Category Archives: Tutorials

Different Approaches To Using Student Blogs And Digital Portfolios

More and more educators are discovering the importance of having their students build some form of digital presence. Blogging is an excellent way for students to create their own online space, but what do you call this?

  • Simply a student blog?
  • Digital portfolio?
  • ePortfolio?
  • Learning showcase?
  • Blogfolio?

When I first started teaching in 2004, each of my grade one/two students had a scrapbook where they would paste their work samples each term. The goals of this process were: documentation, reflection, assessment and sharing with parents.

Often the same goals apply to the online equivalent of this scrapbook. But if we aren’t doing things any differently than 10-15 years ago, why are we bothering with student blogs? Why aren’t we still cutting and pasting in a scrapbook?

When blogs are used as more than substitution, they offer many advantages.

  • Research tells us that student work is of a higher quality when it involves an authentic audience.
  • The opportunity for feedback and discussion through an online presence is greater.
  • There are many skills to do with writing online, using technology, understanding digital citizenship etc. that are not only useful for students to know, but required in most curriculum standards.
  • Influencing your own digital footprints from a young age can be a powerful experience.

This post explores a range of approaches to student blogs and digital portfolios. We have included classroom examples, and encourage you to share your approach to student blogging in the comment section.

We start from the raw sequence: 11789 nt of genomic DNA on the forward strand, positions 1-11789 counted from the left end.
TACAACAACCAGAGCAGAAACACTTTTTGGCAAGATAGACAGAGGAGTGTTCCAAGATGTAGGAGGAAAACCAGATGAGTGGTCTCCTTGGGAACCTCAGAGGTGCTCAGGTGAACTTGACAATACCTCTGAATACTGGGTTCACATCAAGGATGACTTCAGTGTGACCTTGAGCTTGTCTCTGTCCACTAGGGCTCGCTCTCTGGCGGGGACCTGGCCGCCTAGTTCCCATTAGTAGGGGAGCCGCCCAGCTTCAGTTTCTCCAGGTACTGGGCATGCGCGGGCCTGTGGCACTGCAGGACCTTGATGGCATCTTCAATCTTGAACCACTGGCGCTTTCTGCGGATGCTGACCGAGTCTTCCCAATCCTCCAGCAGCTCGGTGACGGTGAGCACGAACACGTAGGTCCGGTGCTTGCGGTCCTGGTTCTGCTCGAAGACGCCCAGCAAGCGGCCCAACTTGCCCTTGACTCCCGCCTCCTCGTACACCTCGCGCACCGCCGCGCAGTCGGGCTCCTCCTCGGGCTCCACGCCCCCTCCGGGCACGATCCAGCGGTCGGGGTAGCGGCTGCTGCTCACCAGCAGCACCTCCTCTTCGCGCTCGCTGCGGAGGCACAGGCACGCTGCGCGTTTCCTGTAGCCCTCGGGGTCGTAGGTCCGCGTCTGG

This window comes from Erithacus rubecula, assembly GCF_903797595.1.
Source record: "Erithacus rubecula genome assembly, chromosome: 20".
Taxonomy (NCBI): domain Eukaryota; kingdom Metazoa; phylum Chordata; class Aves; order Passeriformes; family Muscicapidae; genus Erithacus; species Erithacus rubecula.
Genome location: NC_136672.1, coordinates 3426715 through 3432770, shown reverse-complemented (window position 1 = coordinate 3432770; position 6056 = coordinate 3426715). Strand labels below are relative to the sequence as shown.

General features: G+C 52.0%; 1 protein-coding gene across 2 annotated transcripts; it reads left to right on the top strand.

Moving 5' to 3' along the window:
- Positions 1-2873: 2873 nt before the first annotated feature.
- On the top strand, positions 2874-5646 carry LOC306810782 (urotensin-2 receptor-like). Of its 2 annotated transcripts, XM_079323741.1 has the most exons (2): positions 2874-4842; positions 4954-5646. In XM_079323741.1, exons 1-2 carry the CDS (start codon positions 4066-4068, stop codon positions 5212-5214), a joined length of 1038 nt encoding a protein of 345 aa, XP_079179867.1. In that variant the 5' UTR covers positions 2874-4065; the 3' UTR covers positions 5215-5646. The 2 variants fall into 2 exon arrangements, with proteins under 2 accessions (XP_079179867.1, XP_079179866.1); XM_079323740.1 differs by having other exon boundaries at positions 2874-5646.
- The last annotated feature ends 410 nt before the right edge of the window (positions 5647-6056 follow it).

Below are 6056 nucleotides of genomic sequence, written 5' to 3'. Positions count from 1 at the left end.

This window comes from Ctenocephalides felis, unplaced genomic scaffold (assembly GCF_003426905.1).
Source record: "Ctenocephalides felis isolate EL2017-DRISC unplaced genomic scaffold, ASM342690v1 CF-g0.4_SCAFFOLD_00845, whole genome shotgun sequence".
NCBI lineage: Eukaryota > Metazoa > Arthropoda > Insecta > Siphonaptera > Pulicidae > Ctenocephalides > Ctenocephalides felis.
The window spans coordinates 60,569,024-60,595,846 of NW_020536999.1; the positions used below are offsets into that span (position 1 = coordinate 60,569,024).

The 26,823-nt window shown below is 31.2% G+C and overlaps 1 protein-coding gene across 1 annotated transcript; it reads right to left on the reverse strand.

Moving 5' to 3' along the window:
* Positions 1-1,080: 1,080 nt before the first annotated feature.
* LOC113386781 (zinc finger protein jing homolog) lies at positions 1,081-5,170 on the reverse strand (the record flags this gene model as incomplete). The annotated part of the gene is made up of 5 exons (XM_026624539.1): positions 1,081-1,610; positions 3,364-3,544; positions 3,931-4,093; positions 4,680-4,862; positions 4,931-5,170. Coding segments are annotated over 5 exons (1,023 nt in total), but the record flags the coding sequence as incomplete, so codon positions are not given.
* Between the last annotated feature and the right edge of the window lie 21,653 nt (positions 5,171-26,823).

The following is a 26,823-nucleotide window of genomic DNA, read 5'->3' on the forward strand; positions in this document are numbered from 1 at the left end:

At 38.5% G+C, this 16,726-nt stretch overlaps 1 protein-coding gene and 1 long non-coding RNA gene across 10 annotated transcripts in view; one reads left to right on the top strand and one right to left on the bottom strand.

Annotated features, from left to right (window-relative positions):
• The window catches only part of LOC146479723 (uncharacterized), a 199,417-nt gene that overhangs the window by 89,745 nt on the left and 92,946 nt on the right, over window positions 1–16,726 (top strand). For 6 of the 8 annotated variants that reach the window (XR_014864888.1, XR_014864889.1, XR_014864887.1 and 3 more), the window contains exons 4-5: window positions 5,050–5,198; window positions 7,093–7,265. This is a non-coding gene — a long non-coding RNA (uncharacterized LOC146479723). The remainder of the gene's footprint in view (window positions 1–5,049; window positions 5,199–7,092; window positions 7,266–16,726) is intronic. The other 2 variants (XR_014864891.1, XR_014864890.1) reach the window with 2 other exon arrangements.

When To Set Up Student Blogs?

When I first started blogging in 2008, I didn’t really know what sort of blogging framework would work for me, but along the way I came up with a model that suited the age of the students, our combined experience, our objectives and our equipment.

This digram shows the progression some classes make from class blog to student blogs

The model I adopted was as follows:

  1. I established a class blog and wrote the posts, while teaching the students to write quality comments.
  2. As students became more familiar with blogging, some students start publishing guest posts on the class blog and learned posting skills.
  3. When I was teaching grade two, had limited computers and was new to student blogging, I didn’t think it was practical for all students to have have blogs. Instead, certain students who had demonstrated enthusiasm, parent support and blogging skills, earned their own blog. This added a new layer to the skill set of commenting and posting: maintaining a blog.
  4. When I was teaching grade four, had a one to one netbook program and had experience managing student blogs, I set up blogs for all students, as digital portfolios.